Very unlike programs that won two, three, four National Championships, Miami was not a one coach program. The crazy part about the University of Miami is, it took off with Howard Schnellenberger.
Then Jimmy Johnson comes in, and they win big again. Then Dennis Erickson comes in, completely different style, and wins two National Championships. Then, the program collapses under its own weight. There were lots of issues off-the-field, and people had a hard time figuring out where the program was headed.
And then you have Sports Illustrated saying the program should be shut down. Paul Dee and Butch Davis, to their credit, said, “this is the way we’re going to rebuild the program.” They were under pretty hefty sanctions, scholarship wise. Davis assembled some of the best recruiting classes of all-time. Look at what Butch and Pete Garcia put together, with 15-16 scholarships. They brought in a tremendous amount of talent, and got a lot of production out of these guys. The Dan Morgan, Santana Moss, and Reggie Wayne group. They all grew into spectacular talents. And it kept growing. And seeing the rebirth of Miami football, after knowing the administration was ready to pull the plug on the football program… basketball was about to be discontinued. Schnellenberger was the last chance. He built the program from nothing. He took down a Nebraska team that was thought to be the best ever, at the time.
It’s an amazing story; a story about how the Hurricanes took down the college football establishment. It’s the subtitle on my book, Cane Mutiny. There was so much that played into it. There was the attitude on and off-the-field. There was the city that had changed. Miami did things differently than had ever been done in college football. Combine all those things, and I thought, “you know what, this story begs to be told. It has a life of its own.” I wanted to capture that. From the Howard’s to the Jim Kelly’s, and whatever else everyone has seen, it was a story that needed to be told.
That’s an excellent question. Just talking to the players about some of the stories they had to tell… I remember talking to Jim Kelly when he was in an airport, and he called me back. He told me about Miami beating Penn State. Not only did Miami put themselves on the map, but Miami was nothing like they had become. You have all these young kids. Penn State recruited Kelly as a linebacker, and Miami told him he was going to be the guy. It was a great moment for the growth of Miami. The whole Schnellenberger story is amazing. I remember meeting with Melvin Bratton, we were at a hotel for breakfast. They started to tell stories about the infamous Bosworth wake-up call before playing Oklahoma. Alonzo is another great story teller. That’s really the stuff I remember most vividly about the reporting process.
Miami is in a pretty good position. I was skeptical, last year. I thought they were going to be a good team. Last year I didn’t know how good. This year, I went down there to see them. Jimmy Johnson and a hundred former Canes (Ted Hendricks) were there. Former Miami players who had seen success at a lot of levels were there. Everywhere you looked, Miami has amazing talent.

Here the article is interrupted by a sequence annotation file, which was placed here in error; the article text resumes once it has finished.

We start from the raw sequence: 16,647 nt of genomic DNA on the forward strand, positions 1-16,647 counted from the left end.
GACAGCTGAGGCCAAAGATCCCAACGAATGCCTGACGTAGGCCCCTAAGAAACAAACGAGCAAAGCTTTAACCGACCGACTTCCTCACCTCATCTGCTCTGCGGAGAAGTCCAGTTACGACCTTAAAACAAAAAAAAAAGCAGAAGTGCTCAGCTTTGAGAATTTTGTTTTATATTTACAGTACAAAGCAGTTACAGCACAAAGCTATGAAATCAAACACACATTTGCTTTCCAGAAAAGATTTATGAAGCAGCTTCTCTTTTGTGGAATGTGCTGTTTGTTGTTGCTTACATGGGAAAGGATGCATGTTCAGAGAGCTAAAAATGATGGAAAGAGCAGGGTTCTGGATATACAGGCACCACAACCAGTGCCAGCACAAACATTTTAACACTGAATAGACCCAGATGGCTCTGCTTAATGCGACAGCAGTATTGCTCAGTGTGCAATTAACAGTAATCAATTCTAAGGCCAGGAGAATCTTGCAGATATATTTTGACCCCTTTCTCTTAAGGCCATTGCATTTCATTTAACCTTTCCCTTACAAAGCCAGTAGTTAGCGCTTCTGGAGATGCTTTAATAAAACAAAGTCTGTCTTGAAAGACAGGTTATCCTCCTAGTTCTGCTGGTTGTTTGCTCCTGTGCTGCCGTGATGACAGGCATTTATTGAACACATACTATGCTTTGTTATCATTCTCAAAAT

The receivers especially. The defensive line, even the offensive line. The running backs were impressive. Potential is all over this team. Athletes, playmakers. There is a sense among the former players, the coaches, this team is special. This team is ripe. Jacory Harris, the maturity is there. Last year they felt like they were pretty good, they knew they had talent but they didn’t have the mental focus. Randy Shannon told me this: It’s hard for young guys to be consistently dialed in. The potential is here. Now, they are maturing: are 20, 21 years old. There’s a better sense on how to handle success.
I keep in touch with Eric Winston, he’s an interesting guy. I see Alonzo Highsmith at games, he’s an NFL Scout, so I see him periodically. He’s got a tie to the University, has a son playing for them now. I run into Bratton every now and then. Other than that, it’s sporadic. My brother ran into Ed Reed, at a golf tournament, who wrote the forward of Cane Mutiny. I spent some time with him at the Ravens facility. He’s always been a gracious guy. He’s a solid guy.
Well, the question was, a couple of years ago, how did it get so bad? How did Miami let it slide that far? Now, people are saying, “Miami is supposed to be good.” There’s too many reasons for them not to be a Top 10 team. The college football world feels like, it’s only a matter of time. There’s a curiosity factor with Miami. Until the Hurricanes win the ACC, there’s going to be people scratching their heads. It’s a long time ago since UM played Ohio St. in the Fiesta Bowl. People’s memories only go back a few years.
This is a huge year for Randy Shannon. He hasn’t had players get into trouble, and people are noticing that. You look across the board and most high profile programs have an epidemic of players getting into trouble. But yet, 7-5 and 9-4, at Miami, isn’t good enough. This year people are saying that he has to win, and I don’t disagree with that.
Stay tuned to the Eye for Part 3 of MiamiMike’s interview with Bruce Feldman!